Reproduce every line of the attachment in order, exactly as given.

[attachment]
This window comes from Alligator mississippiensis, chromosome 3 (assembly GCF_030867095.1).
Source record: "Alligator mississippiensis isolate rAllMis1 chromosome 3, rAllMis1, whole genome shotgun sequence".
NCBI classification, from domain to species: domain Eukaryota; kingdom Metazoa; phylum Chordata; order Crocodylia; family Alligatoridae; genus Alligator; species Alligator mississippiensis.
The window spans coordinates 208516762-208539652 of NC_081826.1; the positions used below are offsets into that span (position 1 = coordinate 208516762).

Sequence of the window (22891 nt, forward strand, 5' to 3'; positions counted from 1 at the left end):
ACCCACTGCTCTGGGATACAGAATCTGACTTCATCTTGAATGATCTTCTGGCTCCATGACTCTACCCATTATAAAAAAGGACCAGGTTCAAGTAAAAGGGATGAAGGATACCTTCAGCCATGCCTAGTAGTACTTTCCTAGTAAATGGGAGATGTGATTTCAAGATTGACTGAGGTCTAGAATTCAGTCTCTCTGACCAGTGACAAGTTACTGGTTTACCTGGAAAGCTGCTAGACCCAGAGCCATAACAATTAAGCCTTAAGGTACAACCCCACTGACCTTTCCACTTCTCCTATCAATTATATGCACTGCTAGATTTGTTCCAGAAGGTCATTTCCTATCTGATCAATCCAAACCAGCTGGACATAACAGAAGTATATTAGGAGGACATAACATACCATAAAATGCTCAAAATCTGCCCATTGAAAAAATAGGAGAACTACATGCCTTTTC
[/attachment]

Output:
This window comes from Alligator mississippiensis, chromosome 3 (assembly GCF_030867095.1).
Source record: "Alligator mississippiensis isolate rAllMis1 chromosome 3, rAllMis1, whole genome shotgun sequence".
NCBI classification, from domain to species: domain Eukaryota; kingdom Metazoa; phylum Chordata; order Crocodylia; family Alligatoridae; genus Alligator; species Alligator mississippiensis.
The window spans coordinates 208516762-208539652 of NC_081826.1; the positions used below are offsets into that span (position 1 = coordinate 208516762).

Sequence of the window (22891 nt, forward strand, 5' to 3'; positions counted from 1 at the left end):
ACCCACTGCTCTGGGATACAGAATCTGACTTCATCTTGAATGATCTTCTGGCTCCATGACTCTACCCATTATAAAAAAGGACCAGGTTCAAGTAAAAGGGATGAAGGATACCTTCAGCCATGCCTAGTAGTACTTTCCTAGTAAATGGGAGATGTGATTTCAAGATTGACTGAGGTCTAGAATTCAGTCTCTCTGACCAGTGACAAGTTACTGGTTTACCTGGAAAGCTGCTAGACCCAGAGCCATAACAATTAAGCCTTAAGGTACAACCCCACTGACCTTTCCACTTCTCCTATCAATTATATGCACTGCTAGATTTGTTCCAGAAGGTCATTTCCTATCTGATCAATCCAAACCAGCTGGACATAACAGAAGTATATTAGGAGGACATAACATACCATAAAATGCTCAAAATCTGCCCATTGAAAAAATAGGAGAACTACATGCCTTTTC